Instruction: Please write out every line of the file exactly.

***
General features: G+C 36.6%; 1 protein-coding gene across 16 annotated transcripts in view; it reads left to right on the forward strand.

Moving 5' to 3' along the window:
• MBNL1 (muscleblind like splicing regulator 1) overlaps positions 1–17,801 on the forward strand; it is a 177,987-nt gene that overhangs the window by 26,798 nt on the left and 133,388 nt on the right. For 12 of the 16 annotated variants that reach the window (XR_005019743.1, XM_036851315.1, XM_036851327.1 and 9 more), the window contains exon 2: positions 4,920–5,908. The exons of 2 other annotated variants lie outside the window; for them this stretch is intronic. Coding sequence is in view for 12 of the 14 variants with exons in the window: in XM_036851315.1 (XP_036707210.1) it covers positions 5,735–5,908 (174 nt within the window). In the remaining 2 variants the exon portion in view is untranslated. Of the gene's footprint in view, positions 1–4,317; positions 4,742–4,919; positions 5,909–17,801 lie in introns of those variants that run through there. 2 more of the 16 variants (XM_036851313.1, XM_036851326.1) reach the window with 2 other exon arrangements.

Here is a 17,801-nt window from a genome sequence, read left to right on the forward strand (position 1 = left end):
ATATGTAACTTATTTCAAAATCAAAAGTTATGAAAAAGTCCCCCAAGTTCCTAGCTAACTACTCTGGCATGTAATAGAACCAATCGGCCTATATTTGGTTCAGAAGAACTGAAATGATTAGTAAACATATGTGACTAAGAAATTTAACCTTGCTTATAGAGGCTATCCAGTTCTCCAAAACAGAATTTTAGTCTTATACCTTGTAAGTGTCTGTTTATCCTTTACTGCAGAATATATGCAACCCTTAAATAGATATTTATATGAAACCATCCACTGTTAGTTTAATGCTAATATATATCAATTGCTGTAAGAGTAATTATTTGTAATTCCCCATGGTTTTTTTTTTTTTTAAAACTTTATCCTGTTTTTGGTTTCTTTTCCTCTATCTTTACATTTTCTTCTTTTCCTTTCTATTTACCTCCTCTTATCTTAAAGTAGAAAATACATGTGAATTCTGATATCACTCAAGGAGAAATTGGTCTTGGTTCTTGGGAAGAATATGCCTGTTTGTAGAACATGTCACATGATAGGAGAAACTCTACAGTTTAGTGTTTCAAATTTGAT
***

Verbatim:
General features: G+C 36.6%; 1 protein-coding gene across 16 annotated transcripts in view; it reads left to right on the forward strand.

Moving 5' to 3' along the window:
• MBNL1 (muscleblind like splicing regulator 1) overlaps positions 1–17,801 on the forward strand; it is a 177,987-nt gene that overhangs the window by 26,798 nt on the left and 133,388 nt on the right. For 12 of the 16 annotated variants that reach the window (XR_005019743.1, XM_036851315.1, XM_036851327.1 and 9 more), the window contains exon 2: positions 4,920–5,908. The exons of 2 other annotated variants lie outside the window; for them this stretch is intronic. Coding sequence is in view for 12 of the 14 variants with exons in the window: in XM_036851315.1 (XP_036707210.1) it covers positions 5,735–5,908 (174 nt within the window). In the remaining 2 variants the exon portion in view is untranslated. Of the gene's footprint in view, positions 1–4,317; positions 4,742–4,919; positions 5,909–17,801 lie in introns of those variants that run through there. 2 more of the 16 variants (XM_036851313.1, XM_036851326.1) reach the window with 2 other exon arrangements.

Here is a 17,801-nt window from a genome sequence, read left to right on the forward strand (position 1 = left end):
ATATGTAACTTATTTCAAAATCAAAAGTTATGAAAAAGTCCCCCAAGTTCCTAGCTAACTACTCTGGCATGTAATAGAACCAATCGGCCTATATTTGGTTCAGAAGAACTGAAATGATTAGTAAACATATGTGACTAAGAAATTTAACCTTGCTTATAGAGGCTATCCAGTTCTCCAAAACAGAATTTTAGTCTTATACCTTGTAAGTGTCTGTTTATCCTTTACTGCAGAATATATGCAACCCTTAAATAGATATTTATATGAAACCATCCACTGTTAGTTTAATGCTAATATATATCAATTGCTGTAAGAGTAATTATTTGTAATTCCCCATGGTTTTTTTTTTTTTTAAAACTTTATCCTGTTTTTGGTTTCTTTTCCTCTATCTTTACATTTTCTTCTTTTCCTTTCTATTTACCTCCTCTTATCTTAAAGTAGAAAATACATGTGAATTCTGATATCACTCAAGGAGAAATTGGTCTTGGTTCTTGGGAAGAATATGCCTGTTTGTAGAACATGTCACATGATAGGAGAAACTCTACAGTTTAGTGTTTCAAATTTGAT